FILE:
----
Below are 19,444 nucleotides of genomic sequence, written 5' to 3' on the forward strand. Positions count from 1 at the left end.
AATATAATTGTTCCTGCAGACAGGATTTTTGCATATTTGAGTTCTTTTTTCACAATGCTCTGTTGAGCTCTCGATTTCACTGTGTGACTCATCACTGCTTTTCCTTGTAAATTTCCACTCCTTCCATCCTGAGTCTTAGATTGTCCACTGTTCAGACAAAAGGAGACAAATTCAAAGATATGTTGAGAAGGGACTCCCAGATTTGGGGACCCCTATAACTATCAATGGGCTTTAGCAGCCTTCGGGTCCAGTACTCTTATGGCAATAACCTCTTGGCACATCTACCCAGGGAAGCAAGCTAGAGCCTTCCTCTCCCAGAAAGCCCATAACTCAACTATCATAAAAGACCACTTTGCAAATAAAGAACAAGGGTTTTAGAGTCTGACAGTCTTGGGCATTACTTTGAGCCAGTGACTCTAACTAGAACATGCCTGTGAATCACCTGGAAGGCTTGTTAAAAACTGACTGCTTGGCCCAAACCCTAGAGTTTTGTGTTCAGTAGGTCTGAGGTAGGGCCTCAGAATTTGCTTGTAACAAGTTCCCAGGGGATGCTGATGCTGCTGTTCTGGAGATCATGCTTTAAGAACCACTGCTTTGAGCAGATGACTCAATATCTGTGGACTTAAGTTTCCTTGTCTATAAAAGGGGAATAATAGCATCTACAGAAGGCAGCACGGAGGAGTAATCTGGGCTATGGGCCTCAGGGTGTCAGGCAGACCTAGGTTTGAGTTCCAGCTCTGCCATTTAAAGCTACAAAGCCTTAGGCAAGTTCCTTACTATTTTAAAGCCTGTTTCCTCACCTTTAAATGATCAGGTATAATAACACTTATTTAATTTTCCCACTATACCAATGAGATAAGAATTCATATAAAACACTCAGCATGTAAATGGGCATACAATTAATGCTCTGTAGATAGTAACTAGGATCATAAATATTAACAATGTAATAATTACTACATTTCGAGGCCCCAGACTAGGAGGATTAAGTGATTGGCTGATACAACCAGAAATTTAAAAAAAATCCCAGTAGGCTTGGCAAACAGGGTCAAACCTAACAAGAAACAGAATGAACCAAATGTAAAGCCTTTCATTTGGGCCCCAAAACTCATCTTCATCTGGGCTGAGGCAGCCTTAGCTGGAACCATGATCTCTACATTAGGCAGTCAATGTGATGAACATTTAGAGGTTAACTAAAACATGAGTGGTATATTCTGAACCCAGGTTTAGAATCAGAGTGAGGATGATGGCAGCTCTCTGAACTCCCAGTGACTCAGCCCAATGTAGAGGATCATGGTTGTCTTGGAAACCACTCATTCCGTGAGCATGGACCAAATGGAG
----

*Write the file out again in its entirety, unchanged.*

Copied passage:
Below are 19,444 nucleotides of genomic sequence, written 5' to 3' on the forward strand. Positions count from 1 at the left end.
AATATAATTGTTCCTGCAGACAGGATTTTTGCATATTTGAGTTCTTTTTTCACAATGCTCTGTTGAGCTCTCGATTTCACTGTGTGACTCATCACTGCTTTTCCTTGTAAATTTCCACTCCTTCCATCCTGAGTCTTAGATTGTCCACTGTTCAGACAAAAGGAGACAAATTCAAAGATATGTTGAGAAGGGACTCCCAGATTTGGGGACCCCTATAACTATCAATGGGCTTTAGCAGCCTTCGGGTCCAGTACTCTTATGGCAATAACCTCTTGGCACATCTACCCAGGGAAGCAAGCTAGAGCCTTCCTCTCCCAGAAAGCCCATAACTCAACTATCATAAAAGACCACTTTGCAAATAAAGAACAAGGGTTTTAGAGTCTGACAGTCTTGGGCATTACTTTGAGCCAGTGACTCTAACTAGAACATGCCTGTGAATCACCTGGAAGGCTTGTTAAAAACTGACTGCTTGGCCCAAACCCTAGAGTTTTGTGTTCAGTAGGTCTGAGGTAGGGCCTCAGAATTTGCTTGTAACAAGTTCCCAGGGGATGCTGATGCTGCTGTTCTGGAGATCATGCTTTAAGAACCACTGCTTTGAGCAGATGACTCAATATCTGTGGACTTAAGTTTCCTTGTCTATAAAAGGGGAATAATAGCATCTACAGAAGGCAGCACGGAGGAGTAATCTGGGCTATGGGCCTCAGGGTGTCAGGCAGACCTAGGTTTGAGTTCCAGCTCTGCCATTTAAAGCTACAAAGCCTTAGGCAAGTTCCTTACTATTTTAAAGCCTGTTTCCTCACCTTTAAATGATCAGGTATAATAACACTTATTTAATTTTCCCACTATACCAATGAGATAAGAATTCATATAAAACACTCAGCATGTAAATGGGCATACAATTAATGCTCTGTAGATAGTAACTAGGATCATAAATATTAACAATGTAATAATTACTACATTTCGAGGCCCCAGACTAGGAGGATTAAGTGATTGGCTGATACAACCAGAAATTTAAAAAAAATCCCAGTAGGCTTGGCAAACAGGGTCAAACCTAACAAGAAACAGAATGAACCAAATGTAAAGCCTTTCATTTGGGCCCCAAAACTCATCTTCATCTGGGCTGAGGCAGCCTTAGCTGGAACCATGATCTCTACATTAGGCAGTCAATGTGATGAACATTTAGAGGTTAACTAAAACATGAGTGGTATATTCTGAACCCAGGTTTAGAATCAGAGTGAGGATGATGGCAGCTCTCTGAACTCCCAGTGACTCAGCCCAATGTAGAGGATCATGGTTGTCTTGGAAACCACTCATTCCGTGAGCATGGACCAAATGGAG